Avoid These 8 Common Solo Travel Mistakes

  • 01 of 08

    Expecting to Save Lots of Money at Hostels

    Hostels will charge you for empty beds in your private room.
    ••• Kathryn Donohew Photography/Getty Images

    Budget travelers know that hostels frequently offer a selection of private rooms that are basic but cheap. These are often well-located in the heart of a city or tourist area.

    But hostels often quote nightly rates in terms of each person rather than each room. If the private room could host two paying customers, you'll have to pay for two people if you want it to yourself for the night.

    Some find this pricing structure irritating, but consider the business owner's plight. He or she must maximize limited space to survive.

    There are times when paying a double rate can still save money. Just don't expect to take advantage of these budget options at the same level of savings a couple would achieve.

    Continue to 2 of 8 below.
  • 02 of 08

    Failing to Compare Single Supplement Charges

    Avoid paying a single supplement when traveling.
    ••• (c)Mark D. Kahler

    One of the biggest problems with traveling alone is the single supplement charge you'll encounter on cruises and tours. As with the private rooms at hostels, you'll pay extra because the space you'll occupy could have catered to another paying customer -- maybe more.

    There's not much choice involved. You'll have to pay the supplement. But you should at least shop for the lower supplement charges. They'll vary considerably among cruise lines and tour operations. Pay close attention. Find out which operations might waive the charge at certain times of the year.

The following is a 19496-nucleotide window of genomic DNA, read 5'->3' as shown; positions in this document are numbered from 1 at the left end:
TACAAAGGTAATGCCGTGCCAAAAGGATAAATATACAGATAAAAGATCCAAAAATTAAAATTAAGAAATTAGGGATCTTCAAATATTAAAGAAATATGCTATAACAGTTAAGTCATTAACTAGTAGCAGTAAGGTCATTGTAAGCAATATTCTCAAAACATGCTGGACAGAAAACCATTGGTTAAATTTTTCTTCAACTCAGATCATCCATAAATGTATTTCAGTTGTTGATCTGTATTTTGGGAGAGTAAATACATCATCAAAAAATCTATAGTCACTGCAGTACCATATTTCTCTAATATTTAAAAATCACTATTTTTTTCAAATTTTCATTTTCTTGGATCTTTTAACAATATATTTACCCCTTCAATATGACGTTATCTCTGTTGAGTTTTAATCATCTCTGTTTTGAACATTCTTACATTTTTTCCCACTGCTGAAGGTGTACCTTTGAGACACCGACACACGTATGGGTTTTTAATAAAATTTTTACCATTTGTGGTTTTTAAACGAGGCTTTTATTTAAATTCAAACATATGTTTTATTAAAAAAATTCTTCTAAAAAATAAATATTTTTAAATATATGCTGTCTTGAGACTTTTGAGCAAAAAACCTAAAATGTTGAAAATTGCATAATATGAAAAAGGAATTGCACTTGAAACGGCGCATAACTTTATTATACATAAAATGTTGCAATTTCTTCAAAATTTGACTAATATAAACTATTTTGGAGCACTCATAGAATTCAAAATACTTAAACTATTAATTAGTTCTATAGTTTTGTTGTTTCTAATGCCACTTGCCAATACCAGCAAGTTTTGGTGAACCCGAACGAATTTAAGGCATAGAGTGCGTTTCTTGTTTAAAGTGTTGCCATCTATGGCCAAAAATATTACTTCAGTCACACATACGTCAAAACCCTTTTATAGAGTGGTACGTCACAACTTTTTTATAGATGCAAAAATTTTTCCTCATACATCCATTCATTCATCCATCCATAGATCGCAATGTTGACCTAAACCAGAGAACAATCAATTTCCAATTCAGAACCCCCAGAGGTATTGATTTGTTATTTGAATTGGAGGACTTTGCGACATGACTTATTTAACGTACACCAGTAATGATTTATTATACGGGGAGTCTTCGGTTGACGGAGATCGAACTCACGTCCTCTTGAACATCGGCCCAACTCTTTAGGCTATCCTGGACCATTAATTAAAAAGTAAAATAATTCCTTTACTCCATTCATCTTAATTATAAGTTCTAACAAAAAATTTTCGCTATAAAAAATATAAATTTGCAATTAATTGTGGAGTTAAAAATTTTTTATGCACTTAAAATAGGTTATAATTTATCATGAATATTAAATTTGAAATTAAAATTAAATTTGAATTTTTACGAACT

The industry is placing new value on solo travel. You might find some companies more welcoming than others.

    Continue to 3 of 8 below.
  • 03 of 08

    Traveling with Too Much Baggage

    Baggage is costly and burdensome. Minimize your baggage.
    ••• Justin Sullivan/Getty Images News

    Budget travelers have learned over the years that lugging a bunch of heavy bags will not only detract from their mobility and pleasure, but also cost more money in the form of airline baggage fees.

    All of these issues are magnified when practicing solo travel.

    You'll be opening doors by yourself and moving unassisted through narrow, crowded spaces. But novice solo travelers tend to pack too much, thinking that because they are alone, they need more provisions. Resist that trap. Travel as lightly as possible.

    Continue to 4 of 8 below.
  • 04 of 08

    Ignoring Warnings about Local Dangers

    Don't ignore local warnings, especially when safety is the subject.
    ••• (c)Mark D. Kahler

    The street you see here might be perfectly safe in the daylight but rather dodgy at night. Are you willing to concede there might be a difference based on the time of day?

    Warnings about safety are sometimes inaccurate or distorted. Personally, I'm willing to accept them when offered by someone who has no apparent economic motive. Could they be offering outdated information? Maybe. But I'll always err on the side of safety.

    Such safety warnings are even more significant for solo travelers. There are criminals who will prey on someone who is alone, but ignore people who at least appear to be traveling in groups. So it pays to avoid trouble spots and blend in whenever possible.

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  • 05 of 08

    Scheduling Travel for Late at Night or Early in the Morning

    Be careful about schedule very late or very early flights.